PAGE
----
The head of Motorola Inc's cellphone business resigned on Friday, focusing new attention on a division whose performance has faltered after two years of success fueled by Razr handsets.
The company announced Ron Garriques' departure in a terse news release just before Dell Inc, the world's second-largest computer maker, named him president of a newly created global consumer division.
Motorola, based in Schaumburg, Illinois, declined to say whether Garriques was leaving as a result of the missed profit forecasts and acknowledged pricing errors that have caused the firm to lose favor with investors and analysts.
It named Ray Roman, senior vice president of global sales, and Terry Vega, senior vice president of global devices, as interim co-heads of the cellphone business.
Asked if Garriques was encouraged to leave, spokesman Paul Alfieri said: "All I can tell you is that he resigned and we did not make a counteroffer to retain him."
Garriques took over as head of the firm's mobile devices business in September 2004, just as its trendsetting Razr was about to create a sensation on the global market, reviving Motorola's fortunes after years of sluggish results. After joining Motorola in 1998, he had headed cellphone operations in Europe, the Middle East and Africa.
But the business stumbled the past two quarters, disappointing Wall Street as the company lowered the Razr's price in a bid to extend its market-share gains, but saw profit margins eroded and momentum lost to competitors. Successors to the Razr have failed to match the ultra-slim phone's success.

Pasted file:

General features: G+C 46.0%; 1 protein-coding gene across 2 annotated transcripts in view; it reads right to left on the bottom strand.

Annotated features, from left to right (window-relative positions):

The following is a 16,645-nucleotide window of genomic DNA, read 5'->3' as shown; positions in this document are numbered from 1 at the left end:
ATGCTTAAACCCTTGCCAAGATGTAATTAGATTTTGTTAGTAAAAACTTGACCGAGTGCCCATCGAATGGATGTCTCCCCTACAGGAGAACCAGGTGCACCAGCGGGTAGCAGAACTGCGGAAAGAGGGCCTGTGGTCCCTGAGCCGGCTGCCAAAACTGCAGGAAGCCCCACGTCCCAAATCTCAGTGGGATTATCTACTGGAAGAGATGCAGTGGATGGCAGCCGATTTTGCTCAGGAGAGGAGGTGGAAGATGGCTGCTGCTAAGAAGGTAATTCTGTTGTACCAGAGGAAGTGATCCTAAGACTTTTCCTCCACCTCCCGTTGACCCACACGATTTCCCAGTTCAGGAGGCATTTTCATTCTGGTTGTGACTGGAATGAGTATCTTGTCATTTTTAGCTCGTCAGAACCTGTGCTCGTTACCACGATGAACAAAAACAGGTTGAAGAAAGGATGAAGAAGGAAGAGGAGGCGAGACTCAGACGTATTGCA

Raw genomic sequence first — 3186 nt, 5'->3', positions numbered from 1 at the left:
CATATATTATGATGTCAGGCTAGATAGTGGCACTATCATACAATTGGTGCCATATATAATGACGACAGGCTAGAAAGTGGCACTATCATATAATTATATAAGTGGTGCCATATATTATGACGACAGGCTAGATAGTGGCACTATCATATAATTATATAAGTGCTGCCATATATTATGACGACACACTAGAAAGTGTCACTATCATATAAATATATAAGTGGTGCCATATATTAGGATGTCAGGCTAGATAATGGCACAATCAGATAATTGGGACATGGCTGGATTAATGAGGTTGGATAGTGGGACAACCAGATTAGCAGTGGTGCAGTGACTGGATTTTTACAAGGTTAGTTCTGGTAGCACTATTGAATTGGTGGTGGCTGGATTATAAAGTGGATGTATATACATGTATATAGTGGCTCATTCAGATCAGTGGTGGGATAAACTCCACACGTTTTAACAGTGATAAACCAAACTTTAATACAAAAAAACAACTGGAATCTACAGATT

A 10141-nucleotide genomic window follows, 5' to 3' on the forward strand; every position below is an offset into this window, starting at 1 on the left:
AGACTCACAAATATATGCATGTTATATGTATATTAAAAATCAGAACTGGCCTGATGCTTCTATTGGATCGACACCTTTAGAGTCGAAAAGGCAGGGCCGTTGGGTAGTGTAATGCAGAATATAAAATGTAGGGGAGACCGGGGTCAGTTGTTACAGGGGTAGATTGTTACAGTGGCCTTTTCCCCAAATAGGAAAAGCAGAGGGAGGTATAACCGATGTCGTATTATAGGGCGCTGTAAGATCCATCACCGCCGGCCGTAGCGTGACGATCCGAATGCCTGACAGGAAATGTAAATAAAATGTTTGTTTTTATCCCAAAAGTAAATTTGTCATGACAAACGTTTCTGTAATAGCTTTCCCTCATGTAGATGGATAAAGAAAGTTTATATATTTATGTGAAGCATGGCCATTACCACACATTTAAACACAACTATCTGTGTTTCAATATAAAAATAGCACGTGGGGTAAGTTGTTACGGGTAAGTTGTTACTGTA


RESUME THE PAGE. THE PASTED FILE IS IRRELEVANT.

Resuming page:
Last month, the world's No. 2 cellphone maker said it was cutting 3,500 jobs and taking other steps to reduce costs after misjudgments on pricing and sales forecasts for its high-end phones contributed to its least profitable quarter since 2004.
Starting tomorrow, Garriques will become president of Dell's consumer business. Dell hopes to expand sales in developing markets such as China and India.
The move is the latest in a series of changes in Dell's executive ranks since founder Michael Dell took back the CEO's duties last month, replacing Kevin Rollins. Dell has struggled with slowing growth, disappointing earnings, shareholder lawsuits and a federal probe.
"We learned of this decision this morning and announced it as quickly as possible," Alfieri said after Motorola issued the release. "We're still pulling together exactly how we're going to go about filling the position."
Morningstar analyst John Slack said it was plausible that Garriques was forced out, but he also may have just wanted to move on.
"He had a pretty heavy hand in turning around the handset business the first time around," he said. "So I don't know if it's a matter of exhaustion or wanting to go for a new challenge. ... There might have been disagreements or friction in the executive suite."
Ittai Kidron of CIBC World Markets said Garriques' resignation doesn't change anything for Motorola in the near term.
"We believe the handset group faces several well-documented challenges over the next six to 12 months in refreshing Motorola's product lineup to address a more difficult competitive landscape," the analyst said in a report to investors. "Although the temporary management hole adds uncertainty and could be a bit of a distraction as employees await word of the permanent replacement, we believe most investors will look at it as a window of opportunity for change."
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